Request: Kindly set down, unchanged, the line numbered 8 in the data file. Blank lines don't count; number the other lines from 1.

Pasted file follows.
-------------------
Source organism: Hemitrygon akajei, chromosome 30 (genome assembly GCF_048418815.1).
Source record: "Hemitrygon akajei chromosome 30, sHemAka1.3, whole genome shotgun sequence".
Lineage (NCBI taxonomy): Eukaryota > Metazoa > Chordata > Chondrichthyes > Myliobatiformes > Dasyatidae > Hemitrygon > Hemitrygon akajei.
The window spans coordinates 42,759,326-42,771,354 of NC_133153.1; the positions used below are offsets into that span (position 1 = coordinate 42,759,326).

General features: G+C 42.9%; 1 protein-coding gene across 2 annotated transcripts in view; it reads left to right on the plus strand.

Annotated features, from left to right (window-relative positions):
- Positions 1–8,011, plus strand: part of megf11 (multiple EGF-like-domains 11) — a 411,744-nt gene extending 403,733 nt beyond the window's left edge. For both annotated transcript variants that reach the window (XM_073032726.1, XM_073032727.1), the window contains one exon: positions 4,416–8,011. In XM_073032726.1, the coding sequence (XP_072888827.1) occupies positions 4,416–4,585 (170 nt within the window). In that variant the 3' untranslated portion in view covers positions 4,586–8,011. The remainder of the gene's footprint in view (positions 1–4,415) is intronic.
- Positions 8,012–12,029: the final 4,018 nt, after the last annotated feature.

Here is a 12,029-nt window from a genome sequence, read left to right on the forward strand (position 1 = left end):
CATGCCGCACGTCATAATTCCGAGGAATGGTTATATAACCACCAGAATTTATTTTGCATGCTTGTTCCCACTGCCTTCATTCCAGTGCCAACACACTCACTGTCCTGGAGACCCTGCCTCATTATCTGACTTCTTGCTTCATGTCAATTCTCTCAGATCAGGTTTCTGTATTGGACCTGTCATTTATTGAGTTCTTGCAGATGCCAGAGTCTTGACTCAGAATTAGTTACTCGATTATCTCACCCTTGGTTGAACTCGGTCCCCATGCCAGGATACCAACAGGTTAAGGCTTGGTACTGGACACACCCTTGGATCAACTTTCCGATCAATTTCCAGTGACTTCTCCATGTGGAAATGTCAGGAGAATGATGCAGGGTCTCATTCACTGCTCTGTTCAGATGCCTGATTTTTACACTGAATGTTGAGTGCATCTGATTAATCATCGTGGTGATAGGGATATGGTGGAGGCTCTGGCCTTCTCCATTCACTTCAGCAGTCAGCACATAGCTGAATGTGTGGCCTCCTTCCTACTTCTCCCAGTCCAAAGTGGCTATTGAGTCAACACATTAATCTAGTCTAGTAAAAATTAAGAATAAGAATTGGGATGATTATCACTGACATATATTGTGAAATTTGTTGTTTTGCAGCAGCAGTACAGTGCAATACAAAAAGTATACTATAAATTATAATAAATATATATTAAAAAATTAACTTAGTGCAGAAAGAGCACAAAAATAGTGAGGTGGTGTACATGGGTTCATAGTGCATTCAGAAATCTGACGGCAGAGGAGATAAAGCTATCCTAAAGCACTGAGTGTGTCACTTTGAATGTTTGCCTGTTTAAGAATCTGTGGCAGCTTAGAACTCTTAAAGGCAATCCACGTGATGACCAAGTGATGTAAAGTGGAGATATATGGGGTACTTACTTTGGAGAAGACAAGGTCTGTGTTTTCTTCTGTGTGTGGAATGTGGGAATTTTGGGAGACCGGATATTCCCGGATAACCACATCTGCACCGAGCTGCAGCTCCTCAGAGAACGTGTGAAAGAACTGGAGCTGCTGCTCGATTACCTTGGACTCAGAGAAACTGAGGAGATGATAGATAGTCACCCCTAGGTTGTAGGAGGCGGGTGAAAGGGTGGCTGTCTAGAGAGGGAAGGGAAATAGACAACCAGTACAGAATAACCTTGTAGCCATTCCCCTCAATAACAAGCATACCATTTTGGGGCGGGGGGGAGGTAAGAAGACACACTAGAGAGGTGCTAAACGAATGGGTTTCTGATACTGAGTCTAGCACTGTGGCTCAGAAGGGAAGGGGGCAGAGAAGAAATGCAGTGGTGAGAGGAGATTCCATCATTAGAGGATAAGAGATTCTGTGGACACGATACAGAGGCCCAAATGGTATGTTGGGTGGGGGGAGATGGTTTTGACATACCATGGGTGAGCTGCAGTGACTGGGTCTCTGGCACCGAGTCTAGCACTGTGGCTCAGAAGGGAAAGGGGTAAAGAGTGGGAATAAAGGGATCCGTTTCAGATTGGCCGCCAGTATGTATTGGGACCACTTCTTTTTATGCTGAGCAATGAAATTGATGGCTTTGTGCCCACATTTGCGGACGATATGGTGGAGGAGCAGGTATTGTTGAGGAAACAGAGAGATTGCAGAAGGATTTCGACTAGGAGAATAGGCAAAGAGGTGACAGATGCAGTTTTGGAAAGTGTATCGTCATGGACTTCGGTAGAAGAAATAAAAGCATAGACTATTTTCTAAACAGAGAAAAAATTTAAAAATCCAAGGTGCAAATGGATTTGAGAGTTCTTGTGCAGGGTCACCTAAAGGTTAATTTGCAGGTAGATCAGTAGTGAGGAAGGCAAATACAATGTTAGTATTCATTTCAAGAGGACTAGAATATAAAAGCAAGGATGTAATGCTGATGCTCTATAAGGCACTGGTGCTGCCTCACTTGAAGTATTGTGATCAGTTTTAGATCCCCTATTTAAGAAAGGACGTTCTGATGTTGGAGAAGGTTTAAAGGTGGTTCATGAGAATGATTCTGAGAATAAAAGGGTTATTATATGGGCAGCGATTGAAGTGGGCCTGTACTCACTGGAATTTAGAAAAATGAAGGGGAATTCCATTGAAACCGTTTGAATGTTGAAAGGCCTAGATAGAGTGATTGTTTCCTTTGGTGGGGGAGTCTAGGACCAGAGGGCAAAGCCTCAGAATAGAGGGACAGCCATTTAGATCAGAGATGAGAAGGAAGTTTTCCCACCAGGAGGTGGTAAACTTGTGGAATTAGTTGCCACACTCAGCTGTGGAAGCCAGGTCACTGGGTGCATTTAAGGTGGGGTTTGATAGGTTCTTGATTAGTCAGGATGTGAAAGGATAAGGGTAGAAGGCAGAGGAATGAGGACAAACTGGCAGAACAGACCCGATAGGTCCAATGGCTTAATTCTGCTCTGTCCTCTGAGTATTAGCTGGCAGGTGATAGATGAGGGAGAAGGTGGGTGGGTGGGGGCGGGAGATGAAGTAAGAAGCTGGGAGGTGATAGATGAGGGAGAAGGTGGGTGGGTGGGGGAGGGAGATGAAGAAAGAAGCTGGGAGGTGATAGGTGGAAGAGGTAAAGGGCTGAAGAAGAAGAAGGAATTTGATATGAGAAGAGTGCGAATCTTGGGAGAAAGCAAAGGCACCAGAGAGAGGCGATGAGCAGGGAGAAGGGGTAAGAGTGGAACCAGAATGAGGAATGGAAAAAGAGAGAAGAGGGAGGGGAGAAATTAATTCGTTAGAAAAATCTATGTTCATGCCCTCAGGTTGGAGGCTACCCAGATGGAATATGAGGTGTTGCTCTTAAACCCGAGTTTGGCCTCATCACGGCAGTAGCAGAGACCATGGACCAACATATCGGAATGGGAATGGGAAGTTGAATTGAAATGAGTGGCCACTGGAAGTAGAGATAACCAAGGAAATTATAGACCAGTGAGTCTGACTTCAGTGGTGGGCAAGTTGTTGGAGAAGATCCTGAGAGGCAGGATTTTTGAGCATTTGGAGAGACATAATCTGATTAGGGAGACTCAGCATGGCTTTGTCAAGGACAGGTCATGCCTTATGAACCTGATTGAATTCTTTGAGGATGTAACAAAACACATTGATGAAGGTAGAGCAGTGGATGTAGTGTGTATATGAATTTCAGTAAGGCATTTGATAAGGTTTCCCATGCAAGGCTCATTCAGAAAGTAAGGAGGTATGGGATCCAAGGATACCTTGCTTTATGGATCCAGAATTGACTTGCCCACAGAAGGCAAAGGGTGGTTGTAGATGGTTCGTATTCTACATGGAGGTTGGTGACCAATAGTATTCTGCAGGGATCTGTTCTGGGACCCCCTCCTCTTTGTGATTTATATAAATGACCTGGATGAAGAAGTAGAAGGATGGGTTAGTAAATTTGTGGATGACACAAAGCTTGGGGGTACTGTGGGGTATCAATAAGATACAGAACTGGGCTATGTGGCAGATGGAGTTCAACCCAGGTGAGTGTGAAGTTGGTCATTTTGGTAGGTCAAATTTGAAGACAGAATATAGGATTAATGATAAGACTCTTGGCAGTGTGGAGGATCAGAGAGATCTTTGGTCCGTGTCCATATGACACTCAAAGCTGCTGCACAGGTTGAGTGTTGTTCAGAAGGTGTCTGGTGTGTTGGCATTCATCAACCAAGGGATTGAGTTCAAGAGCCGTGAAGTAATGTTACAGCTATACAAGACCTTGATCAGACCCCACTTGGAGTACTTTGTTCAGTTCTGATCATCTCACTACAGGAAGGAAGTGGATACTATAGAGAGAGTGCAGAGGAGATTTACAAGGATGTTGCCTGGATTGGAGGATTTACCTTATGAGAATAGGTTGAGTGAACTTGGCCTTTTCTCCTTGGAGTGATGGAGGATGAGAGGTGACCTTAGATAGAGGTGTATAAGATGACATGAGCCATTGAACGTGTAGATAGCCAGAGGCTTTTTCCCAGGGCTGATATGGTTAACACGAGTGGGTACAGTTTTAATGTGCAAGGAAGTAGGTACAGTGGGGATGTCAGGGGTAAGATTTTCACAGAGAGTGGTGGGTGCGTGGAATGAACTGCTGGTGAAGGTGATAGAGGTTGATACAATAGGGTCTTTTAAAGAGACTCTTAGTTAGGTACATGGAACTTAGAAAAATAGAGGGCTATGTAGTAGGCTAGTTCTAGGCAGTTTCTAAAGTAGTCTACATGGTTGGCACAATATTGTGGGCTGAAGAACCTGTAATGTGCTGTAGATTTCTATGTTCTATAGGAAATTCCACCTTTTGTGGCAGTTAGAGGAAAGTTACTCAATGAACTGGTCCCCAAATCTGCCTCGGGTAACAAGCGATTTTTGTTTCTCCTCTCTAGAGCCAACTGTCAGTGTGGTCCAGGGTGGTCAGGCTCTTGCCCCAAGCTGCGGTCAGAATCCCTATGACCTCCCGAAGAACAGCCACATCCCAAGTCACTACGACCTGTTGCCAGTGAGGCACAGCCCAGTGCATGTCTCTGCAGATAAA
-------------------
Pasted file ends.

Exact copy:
- Positions 8,012–12,029: the final 4,018 nt, after the last annotated feature.